UK SMEs using courts to pursue more debts than ever before

overdue invoices

The study by Ormsby Street of data from its 27,000-strong customer base found the average value of CCJs pursued by SMEs was £4,619.

Speaking about the report findings Martin Campbell, CreditHQ MD, said: ‘Almost £5,000 is a significant amount for any small business to have to go to court to chase and it is hugely unfair that a small business should have to spend its precious time and resources on chasing payment for work that has already been delivered.’

Campbell added: ‘Late invoice payment is fast becoming the scourge of small business in the UK, causing cash-flow issues that can impact growth and even the very existence of a business.’

Meanwhile, research from invoice finance specialist Bibby Financial Services has found that 14 per cent of UK SMEs see late payments as their biggest challenge.

Almost half wait more than 30 days for payment from customers, with the average waiting time 40.23 days.
Growing problem: The number of county court judgments brought by small and medium-sized enterprises increased by 23 per cent from the first half of 2015 to the second

Larger SMEs are significantly more exposed to the chronic issue of late payments. Of those with turnovers of between £1million and £5million, 65 per cent wait more than 30 days for payment.

Overall, 67 per cent of SMEs with turnovers of more than £5million experience late payments. This compares with the national average of 47 per cent.

Last week, it was revealed that concrete maker Aggregate Industries had been at the centre of a row with the Forum of Private Business (FPB) over claims that it took more than 90 days to settle some of its bills.

This time last year, Tesco was facing accusations that it was continuing to squeeze small businesses after emailing suppliers demanding price cuts. The Groceries Code Adjudicator has now declared Tesco ‘knowingly delayed paying money to suppliers in order to improve its own financial position’.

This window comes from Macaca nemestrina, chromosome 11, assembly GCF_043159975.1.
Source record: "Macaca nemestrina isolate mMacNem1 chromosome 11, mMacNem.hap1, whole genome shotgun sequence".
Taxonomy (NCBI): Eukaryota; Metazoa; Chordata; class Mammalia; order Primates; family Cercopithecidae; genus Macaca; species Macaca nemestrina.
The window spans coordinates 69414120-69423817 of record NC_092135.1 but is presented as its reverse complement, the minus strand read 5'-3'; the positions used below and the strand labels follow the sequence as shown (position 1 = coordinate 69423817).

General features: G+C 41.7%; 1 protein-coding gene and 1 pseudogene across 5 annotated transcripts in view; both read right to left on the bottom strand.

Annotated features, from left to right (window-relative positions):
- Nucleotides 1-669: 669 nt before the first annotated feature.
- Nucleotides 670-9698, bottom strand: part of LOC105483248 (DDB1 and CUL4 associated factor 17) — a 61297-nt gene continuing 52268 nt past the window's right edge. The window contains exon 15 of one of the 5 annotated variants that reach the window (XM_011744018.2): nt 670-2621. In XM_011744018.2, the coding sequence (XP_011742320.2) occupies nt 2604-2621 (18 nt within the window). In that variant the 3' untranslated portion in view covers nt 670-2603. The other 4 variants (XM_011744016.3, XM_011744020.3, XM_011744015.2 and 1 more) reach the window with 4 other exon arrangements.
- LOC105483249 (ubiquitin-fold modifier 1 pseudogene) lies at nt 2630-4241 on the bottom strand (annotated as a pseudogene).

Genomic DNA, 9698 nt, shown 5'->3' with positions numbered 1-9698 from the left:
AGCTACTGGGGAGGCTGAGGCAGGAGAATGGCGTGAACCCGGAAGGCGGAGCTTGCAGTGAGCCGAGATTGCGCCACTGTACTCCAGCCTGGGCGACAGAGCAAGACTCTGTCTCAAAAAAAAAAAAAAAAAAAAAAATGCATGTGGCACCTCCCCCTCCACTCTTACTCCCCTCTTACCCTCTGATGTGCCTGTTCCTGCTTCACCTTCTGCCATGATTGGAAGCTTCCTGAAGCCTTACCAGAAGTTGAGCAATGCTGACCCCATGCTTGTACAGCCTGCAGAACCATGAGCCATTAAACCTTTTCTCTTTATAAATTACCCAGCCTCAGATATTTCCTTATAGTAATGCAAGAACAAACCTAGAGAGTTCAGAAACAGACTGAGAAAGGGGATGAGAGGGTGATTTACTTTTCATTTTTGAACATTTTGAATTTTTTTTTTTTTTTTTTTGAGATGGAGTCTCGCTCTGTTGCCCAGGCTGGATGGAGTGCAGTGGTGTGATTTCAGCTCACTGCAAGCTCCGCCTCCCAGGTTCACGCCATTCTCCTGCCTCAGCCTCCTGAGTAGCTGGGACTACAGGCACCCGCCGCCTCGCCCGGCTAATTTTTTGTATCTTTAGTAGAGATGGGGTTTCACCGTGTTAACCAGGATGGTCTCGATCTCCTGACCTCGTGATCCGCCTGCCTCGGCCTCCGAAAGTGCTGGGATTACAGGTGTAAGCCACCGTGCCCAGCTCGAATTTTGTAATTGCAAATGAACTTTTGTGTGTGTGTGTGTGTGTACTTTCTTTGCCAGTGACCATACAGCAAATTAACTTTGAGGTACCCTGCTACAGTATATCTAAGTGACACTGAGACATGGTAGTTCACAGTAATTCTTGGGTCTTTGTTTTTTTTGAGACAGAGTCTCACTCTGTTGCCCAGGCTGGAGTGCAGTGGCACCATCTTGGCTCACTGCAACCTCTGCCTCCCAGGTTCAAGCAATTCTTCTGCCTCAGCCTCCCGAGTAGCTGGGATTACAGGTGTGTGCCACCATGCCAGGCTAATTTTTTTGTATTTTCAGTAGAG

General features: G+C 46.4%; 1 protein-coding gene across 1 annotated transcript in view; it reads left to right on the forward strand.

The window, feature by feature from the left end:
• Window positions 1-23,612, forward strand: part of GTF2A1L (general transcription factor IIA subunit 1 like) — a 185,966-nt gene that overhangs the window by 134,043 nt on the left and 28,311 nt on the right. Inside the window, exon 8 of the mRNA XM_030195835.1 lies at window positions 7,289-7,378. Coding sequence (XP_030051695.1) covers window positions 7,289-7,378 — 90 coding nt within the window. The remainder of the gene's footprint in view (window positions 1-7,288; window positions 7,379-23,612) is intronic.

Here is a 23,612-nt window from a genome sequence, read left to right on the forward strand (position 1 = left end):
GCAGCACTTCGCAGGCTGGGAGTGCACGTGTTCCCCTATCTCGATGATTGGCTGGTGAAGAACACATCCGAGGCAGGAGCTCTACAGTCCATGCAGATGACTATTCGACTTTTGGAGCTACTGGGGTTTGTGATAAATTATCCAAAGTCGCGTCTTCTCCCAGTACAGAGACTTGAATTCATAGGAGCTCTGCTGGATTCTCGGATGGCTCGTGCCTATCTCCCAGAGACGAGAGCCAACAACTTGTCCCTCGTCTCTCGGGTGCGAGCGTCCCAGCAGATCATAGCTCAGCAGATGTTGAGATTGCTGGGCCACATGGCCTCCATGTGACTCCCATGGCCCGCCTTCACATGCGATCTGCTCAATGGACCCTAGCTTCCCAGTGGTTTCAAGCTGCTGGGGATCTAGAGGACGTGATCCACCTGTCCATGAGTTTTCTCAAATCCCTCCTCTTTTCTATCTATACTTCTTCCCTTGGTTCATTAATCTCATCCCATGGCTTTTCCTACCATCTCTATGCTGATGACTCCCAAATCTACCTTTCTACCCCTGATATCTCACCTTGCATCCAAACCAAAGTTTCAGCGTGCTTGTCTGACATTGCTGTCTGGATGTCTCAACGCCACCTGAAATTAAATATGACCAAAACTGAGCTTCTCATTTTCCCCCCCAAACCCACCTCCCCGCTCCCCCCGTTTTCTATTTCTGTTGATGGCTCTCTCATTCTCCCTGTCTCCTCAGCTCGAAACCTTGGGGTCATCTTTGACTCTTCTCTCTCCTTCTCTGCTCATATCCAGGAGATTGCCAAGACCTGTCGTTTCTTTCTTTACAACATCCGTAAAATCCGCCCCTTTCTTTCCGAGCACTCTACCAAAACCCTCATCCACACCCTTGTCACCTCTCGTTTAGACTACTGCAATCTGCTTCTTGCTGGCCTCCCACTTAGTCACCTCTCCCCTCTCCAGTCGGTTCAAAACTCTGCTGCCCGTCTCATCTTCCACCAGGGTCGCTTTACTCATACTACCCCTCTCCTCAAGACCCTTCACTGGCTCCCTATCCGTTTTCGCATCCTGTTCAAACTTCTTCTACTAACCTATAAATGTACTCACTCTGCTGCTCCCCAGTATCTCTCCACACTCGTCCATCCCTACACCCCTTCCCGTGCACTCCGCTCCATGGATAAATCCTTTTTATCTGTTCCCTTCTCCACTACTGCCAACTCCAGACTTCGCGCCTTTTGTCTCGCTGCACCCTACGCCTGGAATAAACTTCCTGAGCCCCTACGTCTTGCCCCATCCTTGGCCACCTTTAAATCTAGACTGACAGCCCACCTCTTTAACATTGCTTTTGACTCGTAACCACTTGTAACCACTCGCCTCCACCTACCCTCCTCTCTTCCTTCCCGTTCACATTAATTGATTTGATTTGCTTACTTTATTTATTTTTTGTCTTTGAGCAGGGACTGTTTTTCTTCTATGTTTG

FPB research projects manager Thomas Parry said he was noticing an increasing intolerance over large companies paying late. He said: ‘We found that with the last two firms that we put in our Hall of Shame – Aggregate Industries and Holland & Barrett, which we’re putting in on Monday – people are not prepared to tolerate it any more.’

He also said an increase in the number of firms speaking out against poor payment practices suggests that the Government’s proposed Small Business Commissioner could be effective as they are likely to approach it for help.

He added: ‘There are one or two cases not in our Hall of Shame where we’ve seen people take a stand and they say: “OK I’m going to come out and the relationship with X or Y is now ruined, but you know what, I’m better as a result of it.”

‘We’re about to see a big increase in the cost of doing business with the National Living Wage, so people are really having to focus on making sure that they get paid on time.’